Appearances in Court and a Controversial Study This Week
Last week we told you that a grand jury in Harris County, Texas, indicted two Center for Medical Progress employees for conducting an undercover investigation of Planned Parenthood using standard journalist techniques. This week, those two people, Sandra Merritt and David Daleiden, made their first court appearances. In both cases, the district attorney of Harris County offered to settle the case through a “pretrial diversion,” which is a form of probation typically offered to nonviolent first-time offenders. If Merritt and Daleiden maintain a clean record and perform required community service while on probation, then the charges could be dismissed. Both defendants maintain that they are innocent of any wrongdoing and have not accepted the offer. Daleiden’s attorney, Peter Breen, says they want dismissal of all the charges and an apology.
In other matters this week, a study was released by the Texas Policy Evaluation Project (TXPEP) claiming that the cutback of Medicaid funds to Planned Parenthood in Texas has led to fewer women receiving contraception and an increase in unintended births. TXPEP is the same organization that previously released another study claiming that new clinic regulations in Texas led to more women self-aborting at home. That study was shown to be wrong. So we asked American Life League senior researcher, Rob Gasper, to review this latest study.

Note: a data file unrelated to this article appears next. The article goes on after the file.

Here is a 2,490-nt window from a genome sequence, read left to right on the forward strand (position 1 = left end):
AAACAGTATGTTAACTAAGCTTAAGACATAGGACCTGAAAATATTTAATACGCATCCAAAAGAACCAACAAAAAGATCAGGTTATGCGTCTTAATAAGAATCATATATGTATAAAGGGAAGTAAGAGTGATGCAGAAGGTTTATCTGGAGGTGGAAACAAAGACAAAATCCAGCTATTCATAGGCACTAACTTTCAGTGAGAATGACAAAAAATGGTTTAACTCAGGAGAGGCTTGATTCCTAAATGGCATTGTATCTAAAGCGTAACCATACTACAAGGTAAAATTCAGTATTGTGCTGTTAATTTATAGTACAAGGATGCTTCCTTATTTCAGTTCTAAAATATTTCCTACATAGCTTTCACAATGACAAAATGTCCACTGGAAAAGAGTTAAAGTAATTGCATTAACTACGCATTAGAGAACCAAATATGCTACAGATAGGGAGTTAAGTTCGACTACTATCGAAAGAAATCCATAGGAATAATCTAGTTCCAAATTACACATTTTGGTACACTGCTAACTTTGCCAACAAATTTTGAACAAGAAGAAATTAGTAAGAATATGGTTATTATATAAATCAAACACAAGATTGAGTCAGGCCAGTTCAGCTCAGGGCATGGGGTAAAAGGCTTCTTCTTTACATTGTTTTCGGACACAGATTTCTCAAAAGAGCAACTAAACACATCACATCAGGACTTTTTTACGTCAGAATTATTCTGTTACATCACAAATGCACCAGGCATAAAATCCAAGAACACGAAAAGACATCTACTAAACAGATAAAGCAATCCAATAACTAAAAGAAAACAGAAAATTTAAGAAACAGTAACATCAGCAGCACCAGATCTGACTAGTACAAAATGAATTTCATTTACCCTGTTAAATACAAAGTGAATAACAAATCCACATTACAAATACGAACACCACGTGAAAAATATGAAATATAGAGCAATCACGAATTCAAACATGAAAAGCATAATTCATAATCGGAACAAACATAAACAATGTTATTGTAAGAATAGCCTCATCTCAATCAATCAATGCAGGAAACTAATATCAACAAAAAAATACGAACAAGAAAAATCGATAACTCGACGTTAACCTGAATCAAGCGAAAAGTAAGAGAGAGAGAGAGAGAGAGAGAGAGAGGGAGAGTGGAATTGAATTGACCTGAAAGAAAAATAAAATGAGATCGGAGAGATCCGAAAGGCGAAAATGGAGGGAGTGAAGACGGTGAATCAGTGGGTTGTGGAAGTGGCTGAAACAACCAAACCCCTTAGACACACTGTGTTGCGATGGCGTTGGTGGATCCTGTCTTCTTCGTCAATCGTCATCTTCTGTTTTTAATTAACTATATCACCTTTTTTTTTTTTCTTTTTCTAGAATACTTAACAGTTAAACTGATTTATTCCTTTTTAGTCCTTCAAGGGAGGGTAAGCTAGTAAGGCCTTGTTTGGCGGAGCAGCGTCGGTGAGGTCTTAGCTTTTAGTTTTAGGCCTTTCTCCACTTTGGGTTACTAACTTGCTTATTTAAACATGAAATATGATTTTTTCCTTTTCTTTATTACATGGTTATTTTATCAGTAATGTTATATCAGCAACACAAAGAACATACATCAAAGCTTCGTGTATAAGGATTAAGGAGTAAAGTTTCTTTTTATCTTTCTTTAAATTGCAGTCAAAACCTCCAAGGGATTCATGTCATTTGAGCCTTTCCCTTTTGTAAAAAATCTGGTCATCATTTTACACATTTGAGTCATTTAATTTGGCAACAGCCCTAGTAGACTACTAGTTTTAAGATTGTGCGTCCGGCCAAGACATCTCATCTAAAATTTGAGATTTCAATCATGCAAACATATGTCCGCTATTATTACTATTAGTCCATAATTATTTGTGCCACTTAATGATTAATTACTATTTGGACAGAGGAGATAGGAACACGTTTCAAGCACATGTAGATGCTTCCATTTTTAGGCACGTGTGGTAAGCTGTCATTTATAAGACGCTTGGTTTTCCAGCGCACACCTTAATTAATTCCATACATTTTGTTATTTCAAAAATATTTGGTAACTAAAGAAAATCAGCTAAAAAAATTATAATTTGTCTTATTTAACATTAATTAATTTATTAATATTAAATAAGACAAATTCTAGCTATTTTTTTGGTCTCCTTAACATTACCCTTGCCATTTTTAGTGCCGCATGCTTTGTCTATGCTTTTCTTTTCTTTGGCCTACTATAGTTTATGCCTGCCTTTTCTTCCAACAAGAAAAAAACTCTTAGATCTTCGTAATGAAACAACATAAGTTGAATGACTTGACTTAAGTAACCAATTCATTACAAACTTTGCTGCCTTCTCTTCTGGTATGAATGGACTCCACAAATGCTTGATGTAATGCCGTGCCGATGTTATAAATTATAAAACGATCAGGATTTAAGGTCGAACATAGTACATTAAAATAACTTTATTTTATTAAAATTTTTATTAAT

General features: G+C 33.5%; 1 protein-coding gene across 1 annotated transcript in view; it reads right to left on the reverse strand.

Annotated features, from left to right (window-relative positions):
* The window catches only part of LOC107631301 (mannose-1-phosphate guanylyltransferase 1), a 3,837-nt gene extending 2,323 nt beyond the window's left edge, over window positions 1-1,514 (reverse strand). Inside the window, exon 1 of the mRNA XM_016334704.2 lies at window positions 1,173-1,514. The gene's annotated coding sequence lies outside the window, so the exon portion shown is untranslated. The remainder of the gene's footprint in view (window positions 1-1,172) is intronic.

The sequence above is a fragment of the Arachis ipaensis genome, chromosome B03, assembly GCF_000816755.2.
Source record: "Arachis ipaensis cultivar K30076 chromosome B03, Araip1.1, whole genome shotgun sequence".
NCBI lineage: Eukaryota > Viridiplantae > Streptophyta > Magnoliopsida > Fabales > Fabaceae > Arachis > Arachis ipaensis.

What he found is that the study itself contains a list of qualifications that effectively mean that it really is impossible to reach any conclusions from it. On pages 8 and 9 in the study, it clearly states that:
- “Our data are observational and cannot prove causality.”
- “One limitation of our analysis is that the effect that we observed was restricted to the 2 years immediately after the exclusion.”
- “In addition, our models have not been adjusted for any changes in county-level characteristics that may have taken place during the period of observation.”
- “Another limitation is that we have no information on contraceptive services that women paid for out of pocket or received through other subsidized programs.”
- “Also, our analysis includes only child births covered by Medicaid in Texas, and data for women who gave birth out of state or with private insurance coverage are not captured.”
In other words, any claim that this study is scientifically accurate is wrong. This, however, has not stopped Planned Parenthood from using the study for its self-serving purposes. It also has not caused any major news media to question the accuracy of the study as they report its “findings.”